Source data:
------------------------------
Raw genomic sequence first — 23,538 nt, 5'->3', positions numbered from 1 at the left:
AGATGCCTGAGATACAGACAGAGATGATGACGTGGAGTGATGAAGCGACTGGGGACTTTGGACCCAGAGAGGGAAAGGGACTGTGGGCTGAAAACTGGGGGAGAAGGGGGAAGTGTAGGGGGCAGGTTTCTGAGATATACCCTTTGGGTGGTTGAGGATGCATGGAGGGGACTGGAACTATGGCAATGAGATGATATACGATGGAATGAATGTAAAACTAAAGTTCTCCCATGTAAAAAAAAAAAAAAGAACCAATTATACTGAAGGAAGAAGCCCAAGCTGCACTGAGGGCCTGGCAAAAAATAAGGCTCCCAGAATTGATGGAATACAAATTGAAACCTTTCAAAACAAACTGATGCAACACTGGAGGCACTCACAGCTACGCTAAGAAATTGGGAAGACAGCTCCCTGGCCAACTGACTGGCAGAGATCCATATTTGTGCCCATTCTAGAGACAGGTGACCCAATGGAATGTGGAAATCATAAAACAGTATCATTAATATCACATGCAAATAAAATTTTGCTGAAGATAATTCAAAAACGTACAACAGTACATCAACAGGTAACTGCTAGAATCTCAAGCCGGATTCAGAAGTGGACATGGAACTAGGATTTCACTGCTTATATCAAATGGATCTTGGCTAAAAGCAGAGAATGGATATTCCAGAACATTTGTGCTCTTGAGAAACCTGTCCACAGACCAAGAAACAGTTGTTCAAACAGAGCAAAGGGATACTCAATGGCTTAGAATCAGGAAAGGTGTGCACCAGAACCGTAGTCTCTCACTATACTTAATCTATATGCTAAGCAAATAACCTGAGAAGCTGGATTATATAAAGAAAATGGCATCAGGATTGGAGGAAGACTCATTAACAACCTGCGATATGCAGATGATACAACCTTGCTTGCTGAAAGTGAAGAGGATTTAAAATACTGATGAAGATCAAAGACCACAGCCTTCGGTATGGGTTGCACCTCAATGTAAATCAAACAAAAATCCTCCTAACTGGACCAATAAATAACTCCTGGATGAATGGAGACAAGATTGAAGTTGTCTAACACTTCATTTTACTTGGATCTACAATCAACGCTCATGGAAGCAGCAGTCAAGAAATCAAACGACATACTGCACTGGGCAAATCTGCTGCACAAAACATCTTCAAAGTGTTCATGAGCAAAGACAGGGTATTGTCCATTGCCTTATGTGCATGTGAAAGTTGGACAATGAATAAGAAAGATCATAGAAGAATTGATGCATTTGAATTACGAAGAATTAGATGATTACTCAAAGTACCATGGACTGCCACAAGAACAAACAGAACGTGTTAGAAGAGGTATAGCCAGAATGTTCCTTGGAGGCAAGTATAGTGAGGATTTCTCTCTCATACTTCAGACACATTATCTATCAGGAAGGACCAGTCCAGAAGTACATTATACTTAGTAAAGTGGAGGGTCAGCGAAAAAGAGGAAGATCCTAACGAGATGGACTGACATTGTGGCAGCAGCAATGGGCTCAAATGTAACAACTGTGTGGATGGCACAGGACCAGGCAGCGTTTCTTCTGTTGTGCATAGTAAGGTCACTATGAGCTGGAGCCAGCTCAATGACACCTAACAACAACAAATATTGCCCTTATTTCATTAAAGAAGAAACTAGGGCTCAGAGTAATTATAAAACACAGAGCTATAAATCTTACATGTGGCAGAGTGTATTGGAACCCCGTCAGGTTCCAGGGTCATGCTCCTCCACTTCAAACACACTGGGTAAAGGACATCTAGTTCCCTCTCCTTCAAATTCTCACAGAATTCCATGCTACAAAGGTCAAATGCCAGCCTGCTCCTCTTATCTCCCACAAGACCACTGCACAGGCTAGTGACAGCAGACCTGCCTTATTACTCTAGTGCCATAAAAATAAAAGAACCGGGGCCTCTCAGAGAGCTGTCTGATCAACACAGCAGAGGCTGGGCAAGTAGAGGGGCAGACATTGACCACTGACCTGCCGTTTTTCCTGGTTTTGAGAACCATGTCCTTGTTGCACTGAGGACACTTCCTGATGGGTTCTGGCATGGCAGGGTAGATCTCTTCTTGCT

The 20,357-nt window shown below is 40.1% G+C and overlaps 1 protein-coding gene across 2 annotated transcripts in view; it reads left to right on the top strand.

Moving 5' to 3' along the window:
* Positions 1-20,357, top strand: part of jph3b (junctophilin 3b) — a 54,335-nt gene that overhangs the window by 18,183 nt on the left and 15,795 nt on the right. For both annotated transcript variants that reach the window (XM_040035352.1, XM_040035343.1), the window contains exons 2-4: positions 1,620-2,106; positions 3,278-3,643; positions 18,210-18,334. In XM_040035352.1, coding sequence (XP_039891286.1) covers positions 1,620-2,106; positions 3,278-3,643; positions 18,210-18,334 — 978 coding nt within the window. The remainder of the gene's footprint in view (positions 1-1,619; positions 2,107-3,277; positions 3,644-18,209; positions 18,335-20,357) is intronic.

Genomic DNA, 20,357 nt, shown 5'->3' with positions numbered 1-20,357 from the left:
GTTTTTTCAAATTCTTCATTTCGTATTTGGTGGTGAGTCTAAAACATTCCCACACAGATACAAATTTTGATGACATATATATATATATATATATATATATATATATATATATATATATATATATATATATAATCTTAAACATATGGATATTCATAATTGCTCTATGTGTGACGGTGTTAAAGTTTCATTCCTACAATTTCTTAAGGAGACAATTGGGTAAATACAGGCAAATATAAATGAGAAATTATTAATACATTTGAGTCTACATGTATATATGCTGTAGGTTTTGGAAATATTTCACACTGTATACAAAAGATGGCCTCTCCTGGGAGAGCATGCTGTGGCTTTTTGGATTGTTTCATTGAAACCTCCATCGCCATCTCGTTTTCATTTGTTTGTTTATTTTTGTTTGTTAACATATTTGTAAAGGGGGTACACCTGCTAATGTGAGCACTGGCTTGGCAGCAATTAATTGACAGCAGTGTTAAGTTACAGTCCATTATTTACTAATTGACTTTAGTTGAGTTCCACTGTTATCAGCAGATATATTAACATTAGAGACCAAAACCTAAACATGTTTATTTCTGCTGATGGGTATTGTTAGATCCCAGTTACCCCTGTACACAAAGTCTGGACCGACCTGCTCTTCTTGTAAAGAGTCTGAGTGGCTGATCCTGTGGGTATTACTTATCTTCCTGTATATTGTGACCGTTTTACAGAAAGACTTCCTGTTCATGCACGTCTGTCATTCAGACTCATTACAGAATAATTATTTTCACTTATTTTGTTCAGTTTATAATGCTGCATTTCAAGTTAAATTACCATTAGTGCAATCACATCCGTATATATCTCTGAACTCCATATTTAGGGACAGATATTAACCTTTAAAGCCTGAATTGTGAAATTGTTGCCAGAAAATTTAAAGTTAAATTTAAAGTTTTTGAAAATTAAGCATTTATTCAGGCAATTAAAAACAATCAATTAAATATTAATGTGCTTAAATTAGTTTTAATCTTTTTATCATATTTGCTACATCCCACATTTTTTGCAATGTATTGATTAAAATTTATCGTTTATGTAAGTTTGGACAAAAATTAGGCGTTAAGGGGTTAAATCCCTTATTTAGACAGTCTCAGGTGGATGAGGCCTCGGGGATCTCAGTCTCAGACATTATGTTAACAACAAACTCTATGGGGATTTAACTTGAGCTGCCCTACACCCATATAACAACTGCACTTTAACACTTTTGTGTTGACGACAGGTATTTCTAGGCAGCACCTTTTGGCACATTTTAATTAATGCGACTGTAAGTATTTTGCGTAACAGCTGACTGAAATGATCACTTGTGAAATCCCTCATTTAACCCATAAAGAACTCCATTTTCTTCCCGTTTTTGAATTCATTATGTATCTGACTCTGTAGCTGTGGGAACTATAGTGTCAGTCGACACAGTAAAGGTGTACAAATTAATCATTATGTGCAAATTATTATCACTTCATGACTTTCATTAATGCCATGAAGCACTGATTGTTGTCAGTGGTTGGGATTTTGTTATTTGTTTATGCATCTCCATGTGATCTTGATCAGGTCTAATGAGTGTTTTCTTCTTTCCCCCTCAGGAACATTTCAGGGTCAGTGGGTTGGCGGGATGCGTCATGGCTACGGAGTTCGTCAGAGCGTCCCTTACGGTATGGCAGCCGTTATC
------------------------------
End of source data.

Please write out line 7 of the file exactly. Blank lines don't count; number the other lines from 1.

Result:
GTTTTTTCAAATTCTTCATTTCGTATTTGGTGGTGAGTCTAAAACATTCCCACACAGATACAAATTTTGATGACATATATATATATATATATATATATATATATATATATATATATATATATATATATATAATCTTAAACATATGGATATTCATAATTGCTCTATGTGTGACGGTGTTAAAGTTTCATTCCTACAATTTCTTAAGGAGACAATTGGGTAAATACAGGCAAATATAAATGAGAAATTATTAATACATTTGAGTCTACATGTATATATGCTGTAGGTTTTGGAAATATTTCACACTGTATACAAAAGATGGCCTCTCCTGGGAGAGCATGCTGTGGCTTTTTGGATTGTTTCATTGAAACCTCCATCGCCATCTCGTTTTCATTTGTTTGTTTATTTTTGTTTGTTAACATATTTGTAAAGGGGGTACACCTGCTAATGTGAGCACTGGCTTGGCAGCAATTAATTGACAGCAGTGTTAAGTTACAGTCCATTATTTACTAATTGACTTTAGTTGAGTTCCACTGTTATCAGCAGATATATTAACATTAGAGACCAAAACCTAAACATGTTTATTTCTGCTGATGGGTATTGTTAGATCCCAGTTACCCCTGTACACAAAGTCTGGACCGACCTGCTCTTCTTGTAAAGAGTCTGAGTGGCTGATCCTGTGGGTATTACTTATCTTCCTGTATATTGTGACCGTTTTACAGAAAGACTTCCTGTTCATGCACGTCTGTCATTCAGACTCATTACAGAATAATTATTTTCACTTATTTTGTTCAGTTTATAATGCTGCATTTCAAGTTAAATTACCATTAGTGCAATCACATCCGTATATATCTCTGAACTCCATATTTAGGGACAGATATTAACCTTTAAAGCCTGAATTGTGAAATTGTTGCCAGAAAATTTAAAGTTAAATTTAAAGTTTTTGAAAATTAAGCATTTATTCAGGCAATTAAAAACAATCAATTAAATATTAATGTGCTTAAATTAGTTTTAATCTTTTTATCATATTTGCTACATCCCACATTTTTTGCAATGTATTGATTAAAATTTATCGTTTATGTAAGTTTGGACAAAAATTAGGCGTTAAGGGGTTAAATCCCTTATTTAGACAGTCTCAGGTGGATGAGGCCTCGGGGATCTCAGTCTCAGACATTATGTTAACAACAAACTCTATGGGGATTTAACTTGAGCTGCCCTACACCCATATAACAACTGCACTTTAACACTTTTGTGTTGACGACAGGTATTTCTAGGCAGCACCTTTTGGCACATTTTAATTAATGCGACTGTAAGTATTTTGCGTAACAGCTGACTGAAATGATCACTTGTGAAATCCCTCATTTAACCCATAAAGAACTCCATTTTCTTCCCGTTTTTGAATTCATTATGTATCTGACTCTGTAGCTGTGGGAACTATAGTGTCAGTCGACACAGTAAAGGTGTACAAATTAATCATTATGTGCAAATTATTATCACTTCATGACTTTCATTAATGCCATGAAGCACTGATTGTTGTCAGTGGTTGGGATTTTGTTATTTGTTTATGCATCTCCATGTGATCTTGATCAGGTCTAATGAGTGTTTTCTTCTTTCCCCCTCAGGAACATTTCAGGGTCAGTGGGTTGGCGGGATGCGTCATGGCTACGGAGTTCGTCAGAGCGTCCCTTACGGTATGGCAGCCGTTATC